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The New Politics: Squaring the Circle


How many times will people be fooled by a presidential contenders claim that he is a new kind of politician?

Sen. Barack Obama has made this the centerpiece of his campaign. He strives to hold himself above the partisan fray and talks about changing Washington. As a result, some people look on Obama as a savior who needs to be given a chance to deliver us from the muck of gutter partisanship. His promise is nothing if not extravagant.

We want a politics that reflects our core decency, Obama says. A politics that reflects decency would seem as likely as a square circle, but lets give the man his say. In the speech that launched his campaign last year, he staked out his niche, acknowledging that we have heard all this before:

I know there are those who dont believe we can do all these things. I understand the skepticism. After all, every four years, candidates from both parties make similar promises, and I expect this year will be no different. All of us running for president will travel around the country offering ten-point plans and making grand speeches; all of us will trumpet those qualities we believe make us uniquely qualified to lead the country. But too many times, after the election is over, and the confetti is swept away, all those promises fade from memory, and the lobbyists and the special interests move in, and people turn away, disappointed as before, left to struggle on their own.

That is why this campaign cant only be about me. It must be about us it must be about what we can do together. This campaign must be the occasion, the vehicle, of your hopes, and your dreams.

Nice words, but they have trouble withstanding scrutiny. Obama is right. There’s nothing new about the new politics. Someone is always running for president by campaigning against Washington. Mitt Romney did it. John McCain says hes doing it. Many did it before them. So why does Obama get treated as though hes the first?

More important, why does anyone believe he will deliver where others have failed?

There’s little reason to expect this because, in substance, Obama’s program is about as new as sliced bread. Does his platform break new ground in any way? No, it doesn’t. He offers the same stale political answers to the perennial questions about poverty, medical care, energy, Social Security, education, and national security. In every case, his answer is: the government will fix it.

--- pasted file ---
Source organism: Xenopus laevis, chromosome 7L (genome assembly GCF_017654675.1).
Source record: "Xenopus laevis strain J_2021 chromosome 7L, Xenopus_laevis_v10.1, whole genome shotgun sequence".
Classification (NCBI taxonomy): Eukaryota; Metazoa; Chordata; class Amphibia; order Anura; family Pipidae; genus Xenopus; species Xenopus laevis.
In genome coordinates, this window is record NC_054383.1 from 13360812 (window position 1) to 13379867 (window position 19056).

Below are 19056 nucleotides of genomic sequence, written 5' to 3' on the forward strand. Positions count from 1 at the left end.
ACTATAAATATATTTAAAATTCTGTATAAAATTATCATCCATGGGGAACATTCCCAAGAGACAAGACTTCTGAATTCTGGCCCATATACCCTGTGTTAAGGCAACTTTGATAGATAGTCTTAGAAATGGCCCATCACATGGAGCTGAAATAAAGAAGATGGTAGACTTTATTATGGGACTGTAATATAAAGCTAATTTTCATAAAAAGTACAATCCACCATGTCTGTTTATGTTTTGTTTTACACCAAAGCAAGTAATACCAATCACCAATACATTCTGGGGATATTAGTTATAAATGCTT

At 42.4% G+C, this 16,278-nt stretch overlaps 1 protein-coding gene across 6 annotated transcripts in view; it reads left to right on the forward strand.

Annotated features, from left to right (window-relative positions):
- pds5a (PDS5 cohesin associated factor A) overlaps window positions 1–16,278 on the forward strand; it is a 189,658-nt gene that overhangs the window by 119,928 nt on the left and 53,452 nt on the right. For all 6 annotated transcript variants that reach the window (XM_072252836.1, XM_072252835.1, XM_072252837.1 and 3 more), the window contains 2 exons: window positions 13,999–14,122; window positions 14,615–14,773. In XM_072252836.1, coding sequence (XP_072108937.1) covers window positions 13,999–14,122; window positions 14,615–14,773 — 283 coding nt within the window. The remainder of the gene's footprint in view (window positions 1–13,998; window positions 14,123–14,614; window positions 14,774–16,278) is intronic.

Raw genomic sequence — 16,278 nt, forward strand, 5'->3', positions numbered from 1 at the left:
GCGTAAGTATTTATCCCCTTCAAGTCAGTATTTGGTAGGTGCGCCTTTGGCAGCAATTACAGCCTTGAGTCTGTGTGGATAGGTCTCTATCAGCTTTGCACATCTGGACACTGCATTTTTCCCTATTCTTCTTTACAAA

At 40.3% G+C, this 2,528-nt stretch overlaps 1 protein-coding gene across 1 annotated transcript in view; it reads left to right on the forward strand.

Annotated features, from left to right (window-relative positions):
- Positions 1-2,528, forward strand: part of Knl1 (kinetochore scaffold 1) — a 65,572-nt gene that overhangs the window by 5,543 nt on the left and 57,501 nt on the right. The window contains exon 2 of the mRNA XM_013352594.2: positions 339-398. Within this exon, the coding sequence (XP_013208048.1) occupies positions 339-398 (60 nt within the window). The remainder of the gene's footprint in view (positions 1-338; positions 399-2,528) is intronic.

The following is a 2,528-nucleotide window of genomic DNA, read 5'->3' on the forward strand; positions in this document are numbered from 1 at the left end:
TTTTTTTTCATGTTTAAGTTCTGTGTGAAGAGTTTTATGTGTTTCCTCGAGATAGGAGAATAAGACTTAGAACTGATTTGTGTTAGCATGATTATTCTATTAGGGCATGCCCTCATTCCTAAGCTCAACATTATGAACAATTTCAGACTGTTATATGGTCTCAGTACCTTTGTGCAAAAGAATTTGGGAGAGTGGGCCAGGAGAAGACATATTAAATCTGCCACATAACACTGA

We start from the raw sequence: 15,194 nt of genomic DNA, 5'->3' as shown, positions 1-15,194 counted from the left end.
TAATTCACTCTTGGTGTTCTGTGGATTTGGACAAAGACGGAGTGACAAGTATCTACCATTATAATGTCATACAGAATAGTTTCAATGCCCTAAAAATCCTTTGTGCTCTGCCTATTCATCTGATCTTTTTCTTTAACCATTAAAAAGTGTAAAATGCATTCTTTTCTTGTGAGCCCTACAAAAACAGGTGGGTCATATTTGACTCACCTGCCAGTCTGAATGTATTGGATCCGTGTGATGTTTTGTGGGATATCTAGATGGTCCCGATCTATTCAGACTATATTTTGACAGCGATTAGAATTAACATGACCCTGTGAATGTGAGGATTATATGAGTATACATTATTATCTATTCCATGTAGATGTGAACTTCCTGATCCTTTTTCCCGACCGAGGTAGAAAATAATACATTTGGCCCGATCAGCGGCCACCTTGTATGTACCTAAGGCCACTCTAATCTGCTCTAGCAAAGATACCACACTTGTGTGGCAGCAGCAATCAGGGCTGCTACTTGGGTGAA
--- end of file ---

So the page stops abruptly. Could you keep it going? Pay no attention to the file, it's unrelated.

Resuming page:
But what is government? Its compulsion. Underlying Obama’s siren song of unity, bipartisanship, and cooperation is the reality of physical force. When government acts, someone gets coerced. How does Obama propose to give medical coverage to the uninsured? By forcing the taxpayers to subsidize it. How does he propose to replace fossil fuels? By forcing the taxpayers to pay companies to develop alternatives. How does he propose to fix Social Security? By forcing some people to pay more. How does he propose to improve education? By forcing the taxpayers to finance more programs. How does he propose to protect America? By forcing Americans to maintain a global empire, which is the source of so much hostility.

There’s a term for Obama’s program, which was coined by the French liberal Fredric Bastiat: legal plunder.

Meanwhile, Obama shows no appreciation for what the free market that is, free individuals cooperating to achieve diverse ends can accomplish. Has he once blamed government interference with economic freedom for creating or aggravating a problem? If so, its not made the news.

I got into this race to change how business is done in Washington, he says. He is being either naive or disingenuous. If government is going to tax, borrow, and hand out $3 trillion a year, there is no way to stop well-connected interests from gaming the system to get its hands on the money. There’s a reason why other attempts at the new politics have failed. Obama is promising to square the circle.

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    Sheldon Richman is former vice president and editor at The Future of Freedom Foundation and editor of FFF's monthly journal, Future of Freedom. For 15 years he was editor of The Freeman, published by the Foundation for Economic Education in Irvington, New York. He is the author of FFF's award-winning book Separating School & State: How to Liberate America's Families; Your Money or Your Life: Why We Must Abolish the Income Tax; and Tethered Citizens: Time to Repeal the Welfare State. Calling for the abolition, not the reform, of public schooling. Separating School & State has become a landmark book in both libertarian and educational circles. In his column in the Financial Times, Michael Prowse wrote: "I recommend a subversive tract, Separating School & State by Sheldon Richman of the Cato Institute, a Washington think tank... . I also think that Mr. Richman is right to fear that state education undermines personal responsibility..." Sheldon's articles on economic policy, education, civil liberties, American history, foreign policy, and the Middle East have appeared in the Washington Post, Wall Street Journal, American Scholar, Chicago Tribune, USA Today, Washington Times, The American Conservative, Insight, Cato Policy Report, Journal of Economic Development, The Freeman, The World & I, Reason, Washington Report on Middle East Affairs, Middle East Policy, Liberty magazine, and other publications. He is a contributor to the The Concise Encyclopedia of Economics. A former newspaper reporter and senior editor at the Cato Institute and the Institute for Humane Studies, Sheldon is a graduate of Temple University in Philadelphia. He blogs at Free Association. Send him e-mail.